By Jon Christensen
Conservation still has a clubby smell. Sometimes there’s a whiff of wool and leather, gunpowder and fly-fishing rods, musty old maps, and remote destinations. Sometimes it’s the scent of wetlands, wet corduroy, and binoculars. Sometimes it’s the smell of no smell, the insider baseball of scientific publications, computer models, meetings in hotel conference rooms. And sometimes it’s the smell of money. But conservation can no longer afford to be an insider’s game.
If there is any doubt, consider the Washington Post’s ongoing investigative reporting on The Nature Conservancy. The reporters, Joe Stephens and David Ottaway, dug their teeth into the Conservancy and are not letting go. They have followed the story doggedly. The Conservancy has been shaken badly. The Senate Finance Committee has opened an investigation, the IRS has moved auditors into the conservancy’s headquarters, and the Conservancy’s board has appointed an outside committee to review its governance.
This has left a lot of conservationists wondering, What next? Would the Post stop at the Conservancy? Or would the paper start investigating other conservation organizations? When the Post reporters showed up at the Land Trust Alliance’s annual meeting in Sacramento in the fall of 2003, conservationists had their answer. And insiders waited anxiously for the result.
It came in late December: a wide-ranging and blistering critique of conservation easements. How on earth could developers get away with writing off twice the value of their property as a conservation easement donation? That’s a neat trick. No wonder developers have been all over conservation easements like flies on, well, a sweet deal.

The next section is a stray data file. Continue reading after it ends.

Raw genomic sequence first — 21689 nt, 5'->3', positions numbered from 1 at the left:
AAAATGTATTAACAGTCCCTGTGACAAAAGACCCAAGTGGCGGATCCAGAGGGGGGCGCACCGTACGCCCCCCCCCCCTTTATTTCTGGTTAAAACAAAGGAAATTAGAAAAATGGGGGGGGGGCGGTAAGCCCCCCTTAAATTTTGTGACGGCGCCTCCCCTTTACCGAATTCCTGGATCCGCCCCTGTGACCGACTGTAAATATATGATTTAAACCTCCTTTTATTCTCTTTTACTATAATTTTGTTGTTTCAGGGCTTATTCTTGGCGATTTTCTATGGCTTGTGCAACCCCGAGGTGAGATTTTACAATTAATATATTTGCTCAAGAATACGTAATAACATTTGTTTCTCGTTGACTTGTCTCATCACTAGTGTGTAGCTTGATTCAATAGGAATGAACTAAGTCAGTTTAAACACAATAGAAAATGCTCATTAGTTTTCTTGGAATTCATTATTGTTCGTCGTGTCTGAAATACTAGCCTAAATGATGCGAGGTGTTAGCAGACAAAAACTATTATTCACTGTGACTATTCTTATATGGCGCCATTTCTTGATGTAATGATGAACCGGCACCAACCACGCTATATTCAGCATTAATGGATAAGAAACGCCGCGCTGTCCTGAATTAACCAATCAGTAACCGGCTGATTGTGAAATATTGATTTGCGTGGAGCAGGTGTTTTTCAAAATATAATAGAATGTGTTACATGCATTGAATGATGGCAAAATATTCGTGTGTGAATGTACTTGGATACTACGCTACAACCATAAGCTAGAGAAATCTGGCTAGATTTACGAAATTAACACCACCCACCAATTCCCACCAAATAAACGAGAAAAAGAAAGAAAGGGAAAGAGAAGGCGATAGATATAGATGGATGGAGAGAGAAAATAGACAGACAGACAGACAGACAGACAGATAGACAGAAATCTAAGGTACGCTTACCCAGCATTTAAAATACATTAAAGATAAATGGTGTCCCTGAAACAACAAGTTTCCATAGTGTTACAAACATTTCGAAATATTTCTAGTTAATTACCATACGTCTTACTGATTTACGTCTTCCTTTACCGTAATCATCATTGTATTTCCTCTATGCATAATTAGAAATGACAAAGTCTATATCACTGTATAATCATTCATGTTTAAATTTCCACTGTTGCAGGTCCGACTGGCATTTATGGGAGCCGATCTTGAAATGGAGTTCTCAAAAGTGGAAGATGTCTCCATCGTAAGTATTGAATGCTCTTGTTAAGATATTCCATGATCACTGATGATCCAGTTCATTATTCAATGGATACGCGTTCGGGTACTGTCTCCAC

Overall, the Post’s article did not reveal anything that people inside the land trust movement haven’t known and haven’t been talking about for some time. The surprise is how shocking it all looks when it’s brought out into the light of public scrutiny. That is something conservationists are going to have to learn to live with. Scrutiny is one of the surest signs that conservation has become a mainstream player.
The survival of conservation easements as a tool for protecting habitat on private lands will depend on the ability of land trusts to sort out the conflicts, clean house, and articulate the public interest in helping landowners, some of them filthy rich, to preserve their land—and their wealth. From the looks of the Post article, they’re not off to a good start. But that’s not a fair standard. Investigative journalism is constructed to make a moral point about wrongdoing. It is not constructed to give a nuanced and proportionally balanced picture of a complicated reality.
That picture will be much harder to put together. It will have to be done by land trusts and conservation organizations throwing open the doors and windows of their cozy clubs and letting in the light of public scrutiny. That, of course, is much easier said than done. It will involve admitting mistakes. And in a culture where money chases success, or at least success stories, failure is simply not an option, even though the insiders know it happens all the time.
The Uneasy Chair is named in honor of Bernard DeVoto, who, from 1935 to 1955, wrote “The Editor’s Easy Chair” column for Harper’s magazine—a perch from which he often sallied forth in defense of conservation. Wallace Stegner’s biography of DeVoto was more aptly titled The Uneasy Chair (Doubleday, 1974), from which this column takes its name and its challenge.